Self, 50mm at a time

Scatter

I know I could enable the webcam of the laptop I’m using to write this and watch myself, but that would make me look distorted and unreal. And in this way I can’t see my eyes looking at themselves, or what I look like when I’m watching somebody, so the contrivance is biased and inaccurate. Plus, it’s invasive and makes me see myself from a disrespectful distance. No one looks at me or talks to me that close – it would be misleading, vicious, presuming, intruding, kitsch – so I’m not doing it – I’m curious and eager about the real thing.

I’ll put on a prime and place it in front of me. The results will be blurry because with the widest aperture available I won’t know what’s on focus. The lens multiplication caused by my cheap DSLR’s APS-C sensor makes it particularly hard: my 50mm becomes an 80mm. I can’t see myself – probably it’s focusing on a tuft of hair around the ears or the tip of my nose. The shallow depth is what I like most, so I’m not going to reduce aperture, even though I know that this is what keeps me away from good pictures.

Because it feels so much more real – even if physically my eyes aren’t bent like that. I watch selectively. That selection is exactly what I’d like to reproduce, even if it takes forever. I’m interested in seeing my eyes only when they look at you [1], I want to see myself the way you see me.

It’s not an amusement, or an obsession. It’s not a social rite: I’m not taking pics of my dog or my drunk friends dancing in the disco to tag them and show them to everyone. I arrogantly shun the white-washed-faces flashing in the dark. I don’t need to show I was somewhere (in an iPhone+FourSquare style).

Scatter

I want to see the differences. I’m the person I know better, but I also am the only one who can never see myself except as an image – I’ll know what my eyes look like only if they are reflected by the mirror or the lens. And yet all these things that I do and feel and think and say every day must have changed me a bit, just let me check where that thing went: Look, a new white hair, a dimple, a line of laughter. I’ll run and check the camera in a fever, after I’ve finished. As if I was looking at a brown envelope sent to me by the private detective I hired. I want evidence. Hungrily, I’ll look for the days and the subtle variations in time and life and custom. I want to trace the geography of events. I have my small vanities. I long to know what my hair looks like. A mirror wouldn’t do – I can fake it, I can study my expression and try and look silly, or funny, or simply good, and that’s not what I want. I want to know just what I was like right now.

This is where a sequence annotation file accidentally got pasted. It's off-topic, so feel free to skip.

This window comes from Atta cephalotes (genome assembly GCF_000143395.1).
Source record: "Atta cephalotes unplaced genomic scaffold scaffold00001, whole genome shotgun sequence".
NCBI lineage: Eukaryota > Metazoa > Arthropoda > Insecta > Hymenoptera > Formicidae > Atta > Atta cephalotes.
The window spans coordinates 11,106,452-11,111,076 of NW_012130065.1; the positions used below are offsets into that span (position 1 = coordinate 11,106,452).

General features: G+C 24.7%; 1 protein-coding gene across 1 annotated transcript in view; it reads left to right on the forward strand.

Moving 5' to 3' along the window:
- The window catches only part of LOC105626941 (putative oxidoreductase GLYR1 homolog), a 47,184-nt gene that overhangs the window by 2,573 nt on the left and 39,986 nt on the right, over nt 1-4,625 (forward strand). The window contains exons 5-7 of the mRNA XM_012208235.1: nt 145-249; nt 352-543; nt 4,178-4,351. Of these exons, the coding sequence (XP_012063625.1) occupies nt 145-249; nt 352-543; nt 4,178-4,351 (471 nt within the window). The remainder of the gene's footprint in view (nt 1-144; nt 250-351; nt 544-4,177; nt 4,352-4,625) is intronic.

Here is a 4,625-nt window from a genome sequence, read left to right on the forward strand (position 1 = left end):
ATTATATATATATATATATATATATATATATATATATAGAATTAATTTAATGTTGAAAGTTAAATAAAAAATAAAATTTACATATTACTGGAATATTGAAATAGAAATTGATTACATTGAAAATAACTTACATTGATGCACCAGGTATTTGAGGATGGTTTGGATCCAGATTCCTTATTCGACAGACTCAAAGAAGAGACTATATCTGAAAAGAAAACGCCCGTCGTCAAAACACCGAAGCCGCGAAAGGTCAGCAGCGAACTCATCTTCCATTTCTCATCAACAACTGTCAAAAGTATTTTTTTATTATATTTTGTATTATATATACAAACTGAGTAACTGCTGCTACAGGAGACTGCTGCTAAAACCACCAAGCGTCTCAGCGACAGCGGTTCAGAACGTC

Photography is rapacious – it has the stupid presumption that the world is nothing but a set of pictures [2]. Subconsciously, I’m trying to (deceiving myself I’m going to) usurp what’s in front of me under the form of a token (“I saw this, it happened just before my eyes, and I’ll never forget it”). It’s the same when I take pictures of people. “You belong to me, and I want to remember you – for those future moments when I’ll think tearfully of you and miss you”. The thoughts of sadness are essential to the medium, if all photographs are memento mori.” [3] Pictures I take of my beloved ones are an elegiac act of love. I even remember quarreling in the past, reinforcing the you don’t love me argument saying “You never take pictures of me”. Unshakable claim!

Shooting pictures is a way to record what’s worthy of being documented. When I turn the lens towards my own self, I’m saying “I am important, I deserve to be recorded – I am/was here – I lived”. It’s a way to include myself in what I love (because you take pictures of me means you love me – for the same reason as before). It is a short circuit – an augmenting and protraction of my eyes, a clash of eyeballs. Its emotional charge means nothing to others. And yet I’ll go on shooting self-portraits. It’s insolent and completely insufficient, as self-expression. It’s my (half-done) way to say: This is what I am. Or, put more simply: I am.


[1] Roland Barthes, Roland Barthes by Roland Barthes
[2] “Le monde est fait pour aboutir à un beau livre” – S. Mallarmé
[3] Susan Sontag, On Photography

Sono nata in Bulgaria e sono cresciuta in Italia. Mi occupo di traduzioni e revisioni creative, pignole e attente alla qualità per importanti clienti internazionali. Vivo in Olanda con il caro D. Lavoro con l’inglese, l’italiano, occasionalmente con il bulgaro.

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